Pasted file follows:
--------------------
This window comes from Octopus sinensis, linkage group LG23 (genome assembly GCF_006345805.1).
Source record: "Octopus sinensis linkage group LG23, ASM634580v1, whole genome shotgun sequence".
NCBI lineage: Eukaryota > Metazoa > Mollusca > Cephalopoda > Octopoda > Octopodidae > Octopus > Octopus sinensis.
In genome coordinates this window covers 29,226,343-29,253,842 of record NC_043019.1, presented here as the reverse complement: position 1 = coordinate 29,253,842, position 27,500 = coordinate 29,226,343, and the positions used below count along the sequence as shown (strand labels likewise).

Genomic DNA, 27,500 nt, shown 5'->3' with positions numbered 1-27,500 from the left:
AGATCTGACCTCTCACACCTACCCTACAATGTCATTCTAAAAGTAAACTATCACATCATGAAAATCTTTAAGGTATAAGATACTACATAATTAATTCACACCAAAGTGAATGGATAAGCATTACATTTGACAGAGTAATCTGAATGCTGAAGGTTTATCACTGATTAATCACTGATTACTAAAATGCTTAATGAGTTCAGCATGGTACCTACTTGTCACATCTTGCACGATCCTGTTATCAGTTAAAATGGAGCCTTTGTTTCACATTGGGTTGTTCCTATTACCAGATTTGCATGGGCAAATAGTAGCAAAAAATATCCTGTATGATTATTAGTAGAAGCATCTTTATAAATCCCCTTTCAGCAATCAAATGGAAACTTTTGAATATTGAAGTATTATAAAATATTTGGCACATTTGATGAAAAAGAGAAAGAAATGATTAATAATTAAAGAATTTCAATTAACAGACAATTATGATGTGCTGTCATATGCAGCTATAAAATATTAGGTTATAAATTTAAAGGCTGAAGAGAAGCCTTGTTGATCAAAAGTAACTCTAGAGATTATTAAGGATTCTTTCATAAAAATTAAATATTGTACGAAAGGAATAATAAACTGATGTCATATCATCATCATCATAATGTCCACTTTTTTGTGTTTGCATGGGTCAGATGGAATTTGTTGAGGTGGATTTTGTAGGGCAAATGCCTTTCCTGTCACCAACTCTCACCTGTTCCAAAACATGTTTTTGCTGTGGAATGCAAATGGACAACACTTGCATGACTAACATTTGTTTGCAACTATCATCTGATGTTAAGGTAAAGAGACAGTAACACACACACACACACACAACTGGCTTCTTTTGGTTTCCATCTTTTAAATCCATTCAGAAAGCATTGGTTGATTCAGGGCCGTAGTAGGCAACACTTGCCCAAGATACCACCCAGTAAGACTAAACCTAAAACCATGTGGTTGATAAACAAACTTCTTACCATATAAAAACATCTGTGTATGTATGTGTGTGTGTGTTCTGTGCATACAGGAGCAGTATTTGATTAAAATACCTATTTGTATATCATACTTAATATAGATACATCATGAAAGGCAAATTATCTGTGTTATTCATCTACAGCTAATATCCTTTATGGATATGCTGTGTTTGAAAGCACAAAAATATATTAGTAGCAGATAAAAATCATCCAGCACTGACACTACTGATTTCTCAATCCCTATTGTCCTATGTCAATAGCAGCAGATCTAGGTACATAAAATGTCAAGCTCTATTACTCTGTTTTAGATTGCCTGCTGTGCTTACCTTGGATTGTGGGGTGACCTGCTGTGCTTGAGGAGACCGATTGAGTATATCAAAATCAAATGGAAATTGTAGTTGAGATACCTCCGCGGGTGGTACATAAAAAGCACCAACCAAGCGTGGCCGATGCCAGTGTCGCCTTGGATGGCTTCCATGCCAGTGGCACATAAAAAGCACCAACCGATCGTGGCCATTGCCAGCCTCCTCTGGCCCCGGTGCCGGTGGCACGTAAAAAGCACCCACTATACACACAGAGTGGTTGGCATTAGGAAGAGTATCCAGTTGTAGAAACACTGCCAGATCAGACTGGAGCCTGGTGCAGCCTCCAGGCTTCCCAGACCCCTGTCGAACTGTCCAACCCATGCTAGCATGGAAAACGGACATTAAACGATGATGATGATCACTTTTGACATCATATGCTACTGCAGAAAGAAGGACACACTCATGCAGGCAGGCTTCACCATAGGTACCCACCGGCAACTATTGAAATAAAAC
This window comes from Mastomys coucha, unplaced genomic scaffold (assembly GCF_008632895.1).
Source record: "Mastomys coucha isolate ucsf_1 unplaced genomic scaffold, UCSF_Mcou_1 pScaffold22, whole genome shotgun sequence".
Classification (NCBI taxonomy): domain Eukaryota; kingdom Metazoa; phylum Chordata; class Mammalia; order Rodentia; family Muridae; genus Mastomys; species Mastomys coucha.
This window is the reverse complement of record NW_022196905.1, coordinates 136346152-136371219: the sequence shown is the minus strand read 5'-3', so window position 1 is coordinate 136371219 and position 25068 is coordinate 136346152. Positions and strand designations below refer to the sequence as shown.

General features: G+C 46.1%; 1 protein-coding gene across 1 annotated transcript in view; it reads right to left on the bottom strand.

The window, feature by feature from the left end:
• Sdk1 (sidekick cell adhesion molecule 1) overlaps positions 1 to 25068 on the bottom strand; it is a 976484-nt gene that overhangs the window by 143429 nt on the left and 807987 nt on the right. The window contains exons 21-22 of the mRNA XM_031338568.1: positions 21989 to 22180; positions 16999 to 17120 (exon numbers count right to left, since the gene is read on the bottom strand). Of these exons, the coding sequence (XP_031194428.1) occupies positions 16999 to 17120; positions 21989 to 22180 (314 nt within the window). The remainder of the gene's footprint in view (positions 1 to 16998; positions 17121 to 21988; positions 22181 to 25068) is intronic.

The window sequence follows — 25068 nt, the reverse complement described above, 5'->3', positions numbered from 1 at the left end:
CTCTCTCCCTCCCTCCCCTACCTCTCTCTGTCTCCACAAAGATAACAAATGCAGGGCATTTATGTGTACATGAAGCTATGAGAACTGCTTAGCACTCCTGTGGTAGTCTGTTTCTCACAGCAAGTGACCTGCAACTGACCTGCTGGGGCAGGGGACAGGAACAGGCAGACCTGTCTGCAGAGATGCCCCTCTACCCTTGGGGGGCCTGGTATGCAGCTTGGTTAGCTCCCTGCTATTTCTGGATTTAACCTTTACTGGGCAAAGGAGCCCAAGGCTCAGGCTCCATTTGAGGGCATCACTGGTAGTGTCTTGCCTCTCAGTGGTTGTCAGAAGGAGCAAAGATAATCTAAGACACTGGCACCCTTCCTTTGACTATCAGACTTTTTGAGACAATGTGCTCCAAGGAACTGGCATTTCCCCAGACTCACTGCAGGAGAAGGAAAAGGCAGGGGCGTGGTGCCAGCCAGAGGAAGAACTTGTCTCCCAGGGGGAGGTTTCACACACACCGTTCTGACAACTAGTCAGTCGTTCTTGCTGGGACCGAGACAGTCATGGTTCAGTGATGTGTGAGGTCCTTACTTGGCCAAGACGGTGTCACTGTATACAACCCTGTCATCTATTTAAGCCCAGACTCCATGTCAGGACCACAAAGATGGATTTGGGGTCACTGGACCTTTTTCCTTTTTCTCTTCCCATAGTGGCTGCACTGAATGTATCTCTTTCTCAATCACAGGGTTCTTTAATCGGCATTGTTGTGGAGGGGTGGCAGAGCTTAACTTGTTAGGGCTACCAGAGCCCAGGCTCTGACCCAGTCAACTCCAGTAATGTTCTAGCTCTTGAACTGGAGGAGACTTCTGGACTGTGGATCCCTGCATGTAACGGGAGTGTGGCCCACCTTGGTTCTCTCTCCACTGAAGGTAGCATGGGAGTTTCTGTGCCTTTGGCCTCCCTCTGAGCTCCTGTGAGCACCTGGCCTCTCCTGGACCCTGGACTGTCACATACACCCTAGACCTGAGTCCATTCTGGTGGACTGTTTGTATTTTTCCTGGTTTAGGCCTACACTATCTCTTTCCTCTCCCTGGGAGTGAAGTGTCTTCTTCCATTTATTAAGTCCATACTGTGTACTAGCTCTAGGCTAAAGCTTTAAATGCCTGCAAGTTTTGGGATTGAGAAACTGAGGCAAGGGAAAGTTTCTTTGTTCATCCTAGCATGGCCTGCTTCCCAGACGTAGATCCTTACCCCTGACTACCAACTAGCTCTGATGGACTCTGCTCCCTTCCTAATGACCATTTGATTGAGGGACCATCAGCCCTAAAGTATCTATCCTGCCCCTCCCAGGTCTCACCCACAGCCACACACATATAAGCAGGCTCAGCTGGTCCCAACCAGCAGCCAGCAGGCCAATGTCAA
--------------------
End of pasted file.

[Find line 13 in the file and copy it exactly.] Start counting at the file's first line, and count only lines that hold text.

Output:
• Sdk1 (sidekick cell adhesion molecule 1) overlaps positions 1 to 25068 on the bottom strand; it is a 976484-nt gene that overhangs the window by 143429 nt on the left and 807987 nt on the right. The window contains exons 21-22 of the mRNA XM_031338568.1: positions 21989 to 22180; positions 16999 to 17120 (exon numbers count right to left, since the gene is read on the bottom strand). Of these exons, the coding sequence (XP_031194428.1) occupies positions 16999 to 17120; positions 21989 to 22180 (314 nt within the window). The remainder of the gene's footprint in view (positions 1 to 16998; positions 17121 to 21988; positions 22181 to 25068) is intronic.